Notes on Streaming: JINN, Battling Spirits, Courting Controversy in Jordan
As if growing up wasn't tough enough, these kids must confront good and bad spirits.
Now streaming on Netflix.
A five-episode series establishes the groundwork for an epic confrontation between good and evil. Wisely, Jinn starts small, at a school in Jordan.
Tensions among schoolmates are already brewing as Mira (Salma Malhas, top) and her best friend Layla (Ban Halaweh) pair up for a school trip to Petra. Both young women are uncertain about the romantic side of their lives. The young men in the group are divided between aggressive bullies and their victims. School counselor Ms. Ola (Hana Chamoun) has her hands full keeping the peace and keeping track of everyone in Petra.
Events take a tragic turn, and the mysterious circumstances lead to a suggestion that supernatural forces are involved, namely, jinn, spirits who want to enter the world of mankind, then remain and dominate. Soon enough, spirits begin materializing (and then quickly de-materializing), leaving Mira and her friends to puzzle out which spirits are good and which are evil.
What I found refreshing about the series is the fresh perspective. True, jinn have been the subject of an untold number of films and television shows, but the running time of this Jinn -- 46 minutes for the first episode, and then about 30 minutes for each of the succeeding episodes -- makes it easy to digest.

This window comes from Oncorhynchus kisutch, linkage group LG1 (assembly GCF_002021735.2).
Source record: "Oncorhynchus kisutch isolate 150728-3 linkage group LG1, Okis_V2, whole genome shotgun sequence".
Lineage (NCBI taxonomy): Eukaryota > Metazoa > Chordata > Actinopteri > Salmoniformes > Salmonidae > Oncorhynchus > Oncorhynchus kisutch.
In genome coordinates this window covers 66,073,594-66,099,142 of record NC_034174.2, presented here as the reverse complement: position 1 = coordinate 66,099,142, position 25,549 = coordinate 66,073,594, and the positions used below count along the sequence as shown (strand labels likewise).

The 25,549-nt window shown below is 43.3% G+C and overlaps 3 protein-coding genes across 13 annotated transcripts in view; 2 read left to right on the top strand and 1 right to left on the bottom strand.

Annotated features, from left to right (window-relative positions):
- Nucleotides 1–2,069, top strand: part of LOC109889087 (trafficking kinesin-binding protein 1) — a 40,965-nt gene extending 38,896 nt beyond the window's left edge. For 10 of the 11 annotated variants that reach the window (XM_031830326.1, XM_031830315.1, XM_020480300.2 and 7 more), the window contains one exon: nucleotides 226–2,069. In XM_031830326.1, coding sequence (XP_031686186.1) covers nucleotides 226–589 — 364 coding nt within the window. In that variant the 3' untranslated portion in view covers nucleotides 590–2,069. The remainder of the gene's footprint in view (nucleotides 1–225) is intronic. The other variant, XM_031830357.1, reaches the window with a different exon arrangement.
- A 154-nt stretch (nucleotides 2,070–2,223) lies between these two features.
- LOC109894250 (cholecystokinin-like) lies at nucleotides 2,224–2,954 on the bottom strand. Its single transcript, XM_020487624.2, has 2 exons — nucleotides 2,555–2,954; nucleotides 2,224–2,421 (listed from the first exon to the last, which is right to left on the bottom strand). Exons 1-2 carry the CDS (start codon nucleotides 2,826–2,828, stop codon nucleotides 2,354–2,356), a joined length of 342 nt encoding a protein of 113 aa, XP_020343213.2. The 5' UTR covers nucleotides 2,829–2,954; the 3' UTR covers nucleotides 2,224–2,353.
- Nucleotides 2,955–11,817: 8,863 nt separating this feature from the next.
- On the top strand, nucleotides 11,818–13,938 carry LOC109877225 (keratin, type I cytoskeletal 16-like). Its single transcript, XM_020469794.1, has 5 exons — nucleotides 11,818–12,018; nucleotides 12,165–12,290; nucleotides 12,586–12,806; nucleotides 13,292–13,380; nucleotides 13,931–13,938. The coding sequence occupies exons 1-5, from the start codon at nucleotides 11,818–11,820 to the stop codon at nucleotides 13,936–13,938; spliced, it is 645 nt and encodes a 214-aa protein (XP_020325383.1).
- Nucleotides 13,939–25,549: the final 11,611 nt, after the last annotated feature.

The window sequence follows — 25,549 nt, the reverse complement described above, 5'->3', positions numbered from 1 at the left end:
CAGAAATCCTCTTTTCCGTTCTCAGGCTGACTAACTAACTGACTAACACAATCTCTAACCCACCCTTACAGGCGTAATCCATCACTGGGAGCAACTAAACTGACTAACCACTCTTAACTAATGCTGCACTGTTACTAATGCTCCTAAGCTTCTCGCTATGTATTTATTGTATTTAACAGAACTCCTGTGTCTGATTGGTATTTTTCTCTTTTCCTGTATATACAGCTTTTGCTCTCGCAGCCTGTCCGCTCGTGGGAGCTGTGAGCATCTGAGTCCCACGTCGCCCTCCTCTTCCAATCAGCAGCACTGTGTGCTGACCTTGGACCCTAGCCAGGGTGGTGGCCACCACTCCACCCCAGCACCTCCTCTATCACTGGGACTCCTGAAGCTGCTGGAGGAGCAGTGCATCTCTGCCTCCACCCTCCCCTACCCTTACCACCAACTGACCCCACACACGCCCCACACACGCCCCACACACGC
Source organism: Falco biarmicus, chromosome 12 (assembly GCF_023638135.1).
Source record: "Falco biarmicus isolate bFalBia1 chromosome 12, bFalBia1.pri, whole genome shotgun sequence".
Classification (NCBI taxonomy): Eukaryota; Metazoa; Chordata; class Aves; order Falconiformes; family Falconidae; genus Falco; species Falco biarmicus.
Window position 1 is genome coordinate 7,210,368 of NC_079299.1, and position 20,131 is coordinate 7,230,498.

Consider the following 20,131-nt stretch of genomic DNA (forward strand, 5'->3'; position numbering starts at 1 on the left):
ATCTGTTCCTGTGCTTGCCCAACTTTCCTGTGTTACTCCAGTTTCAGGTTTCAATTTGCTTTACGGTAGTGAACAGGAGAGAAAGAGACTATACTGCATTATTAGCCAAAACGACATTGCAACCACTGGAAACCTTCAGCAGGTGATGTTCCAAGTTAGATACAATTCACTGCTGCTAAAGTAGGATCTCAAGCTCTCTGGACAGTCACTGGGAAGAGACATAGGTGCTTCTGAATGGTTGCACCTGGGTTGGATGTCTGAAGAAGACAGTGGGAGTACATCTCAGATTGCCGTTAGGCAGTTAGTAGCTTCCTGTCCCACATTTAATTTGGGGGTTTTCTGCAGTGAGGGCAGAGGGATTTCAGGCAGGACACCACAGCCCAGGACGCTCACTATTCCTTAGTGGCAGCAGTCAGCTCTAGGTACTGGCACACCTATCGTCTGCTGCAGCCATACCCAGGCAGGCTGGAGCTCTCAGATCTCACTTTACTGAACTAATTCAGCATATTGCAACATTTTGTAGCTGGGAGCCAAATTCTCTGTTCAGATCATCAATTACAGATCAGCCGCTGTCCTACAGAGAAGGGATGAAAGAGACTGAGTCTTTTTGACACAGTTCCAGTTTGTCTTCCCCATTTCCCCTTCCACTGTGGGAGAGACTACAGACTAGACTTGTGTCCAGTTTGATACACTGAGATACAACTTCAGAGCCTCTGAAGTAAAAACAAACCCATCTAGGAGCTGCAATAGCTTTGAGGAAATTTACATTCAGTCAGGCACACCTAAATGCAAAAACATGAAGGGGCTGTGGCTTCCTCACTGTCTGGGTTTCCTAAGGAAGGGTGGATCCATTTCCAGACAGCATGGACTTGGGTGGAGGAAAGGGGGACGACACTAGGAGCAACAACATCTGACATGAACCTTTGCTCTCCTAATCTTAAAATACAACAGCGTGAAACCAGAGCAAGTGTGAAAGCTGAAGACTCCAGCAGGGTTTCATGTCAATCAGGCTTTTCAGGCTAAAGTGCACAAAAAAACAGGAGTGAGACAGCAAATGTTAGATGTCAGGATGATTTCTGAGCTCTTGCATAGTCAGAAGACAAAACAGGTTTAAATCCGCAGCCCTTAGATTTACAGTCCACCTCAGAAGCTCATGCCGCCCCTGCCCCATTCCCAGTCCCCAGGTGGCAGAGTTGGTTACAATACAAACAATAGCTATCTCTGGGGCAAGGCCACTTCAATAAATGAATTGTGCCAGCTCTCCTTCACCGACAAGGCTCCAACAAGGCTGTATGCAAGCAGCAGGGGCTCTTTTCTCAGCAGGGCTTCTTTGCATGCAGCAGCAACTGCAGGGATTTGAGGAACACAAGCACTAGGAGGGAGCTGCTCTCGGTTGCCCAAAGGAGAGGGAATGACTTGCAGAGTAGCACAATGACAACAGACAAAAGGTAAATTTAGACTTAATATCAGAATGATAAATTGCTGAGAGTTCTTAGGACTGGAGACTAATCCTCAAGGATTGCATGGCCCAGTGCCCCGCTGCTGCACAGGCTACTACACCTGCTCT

Also, Mira makes for a welcome protagonist. The bullying behavior of the young men is distressing, even by those who claim to have their best interests at heart, so when Mira fights back and endeavors to make clear her own agency, it feels like a slap in the face to male domination. Still, there's enough shading to the characters, even in just five episodes, to leave room for doubt about everyone's motives.
The series, which just began streaming internationally, has caused controversy in its home country of Jordan. Per Deadline, "After the show's release last week, a top Jordanian prosecutor asked the Ministry of the Interior's cybercrimes unit to take 'immediate necessary measures to stop the broadcast,' citing its alleged 'immoral scenes.'" The "immoral scenes" may refer to the lead character of Mira, who is shown making out with her boyfriend in the first episode, and then kising a key character called Keras in a later episode.
By my standards, I assumed that the "TV-MA" (self-assigned) rating was due to the abundant use of profanities by the young people in the show, but I am not familiar with Jordan and the standards of its viewers.
Summing up: If the supernatural themes, profanity and possible "immoral scenes" are not offensive to you, Jinn is a good-looking, well-done series that sets up well for continued adventures.